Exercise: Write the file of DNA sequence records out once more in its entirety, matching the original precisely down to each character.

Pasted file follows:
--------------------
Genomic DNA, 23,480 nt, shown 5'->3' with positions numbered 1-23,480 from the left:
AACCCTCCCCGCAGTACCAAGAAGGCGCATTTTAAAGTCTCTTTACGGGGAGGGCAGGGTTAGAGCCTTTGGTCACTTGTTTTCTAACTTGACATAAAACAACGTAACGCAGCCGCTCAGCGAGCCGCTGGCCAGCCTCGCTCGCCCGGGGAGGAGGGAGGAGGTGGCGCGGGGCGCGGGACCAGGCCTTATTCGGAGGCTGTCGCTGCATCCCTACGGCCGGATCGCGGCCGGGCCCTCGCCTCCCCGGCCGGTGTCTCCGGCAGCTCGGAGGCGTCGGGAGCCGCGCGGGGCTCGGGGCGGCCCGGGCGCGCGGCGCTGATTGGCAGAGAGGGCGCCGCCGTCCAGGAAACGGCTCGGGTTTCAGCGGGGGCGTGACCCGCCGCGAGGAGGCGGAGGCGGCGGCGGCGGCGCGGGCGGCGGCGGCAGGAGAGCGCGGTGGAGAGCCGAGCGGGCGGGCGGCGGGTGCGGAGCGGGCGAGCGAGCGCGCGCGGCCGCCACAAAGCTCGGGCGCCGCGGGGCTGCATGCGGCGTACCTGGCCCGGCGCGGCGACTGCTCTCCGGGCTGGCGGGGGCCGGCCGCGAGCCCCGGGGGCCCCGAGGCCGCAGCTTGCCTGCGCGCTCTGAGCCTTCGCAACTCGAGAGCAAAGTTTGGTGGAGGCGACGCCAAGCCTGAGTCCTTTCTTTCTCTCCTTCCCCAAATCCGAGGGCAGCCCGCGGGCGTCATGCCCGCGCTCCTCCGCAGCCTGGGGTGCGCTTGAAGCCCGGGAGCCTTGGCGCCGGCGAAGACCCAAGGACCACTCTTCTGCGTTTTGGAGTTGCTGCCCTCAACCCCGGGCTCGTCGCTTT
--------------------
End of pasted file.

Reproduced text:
Genomic DNA, 23,480 nt, shown 5'->3' with positions numbered 1-23,480 from the left:
AACCCTCCCCGCAGTACCAAGAAGGCGCATTTTAAAGTCTCTTTACGGGGAGGGCAGGGTTAGAGCCTTTGGTCACTTGTTTTCTAACTTGACATAAAACAACGTAACGCAGCCGCTCAGCGAGCCGCTGGCCAGCCTCGCTCGCCCGGGGAGGAGGGAGGAGGTGGCGCGGGGCGCGGGACCAGGCCTTATTCGGAGGCTGTCGCTGCATCCCTACGGCCGGATCGCGGCCGGGCCCTCGCCTCCCCGGCCGGTGTCTCCGGCAGCTCGGAGGCGTCGGGAGCCGCGCGGGGCTCGGGGCGGCCCGGGCGCGCGGCGCTGATTGGCAGAGAGGGCGCCGCCGTCCAGGAAACGGCTCGGGTTTCAGCGGGGGCGTGACCCGCCGCGAGGAGGCGGAGGCGGCGGCGGCGGCGCGGGCGGCGGCGGCAGGAGAGCGCGGTGGAGAGCCGAGCGGGCGGGCGGCGGGTGCGGAGCGGGCGAGCGAGCGCGCGCGGCCGCCACAAAGCTCGGGCGCCGCGGGGCTGCATGCGGCGTACCTGGCCCGGCGCGGCGACTGCTCTCCGGGCTGGCGGGGGCCGGCCGCGAGCCCCGGGGGCCCCGAGGCCGCAGCTTGCCTGCGCGCTCTGAGCCTTCGCAACTCGAGAGCAAAGTTTGGTGGAGGCGACGCCAAGCCTGAGTCCTTTCTTTCTCTCCTTCCCCAAATCCGAGGGCAGCCCGCGGGCGTCATGCCCGCGCTCCTCCGCAGCCTGGGGTGCGCTTGAAGCCCGGGAGCCTTGGCGCCGGCGAAGACCCAAGGACCACTCTTCTGCGTTTTGGAGTTGCTGCCCTCAACCCCGGGCTCGTCGCTTT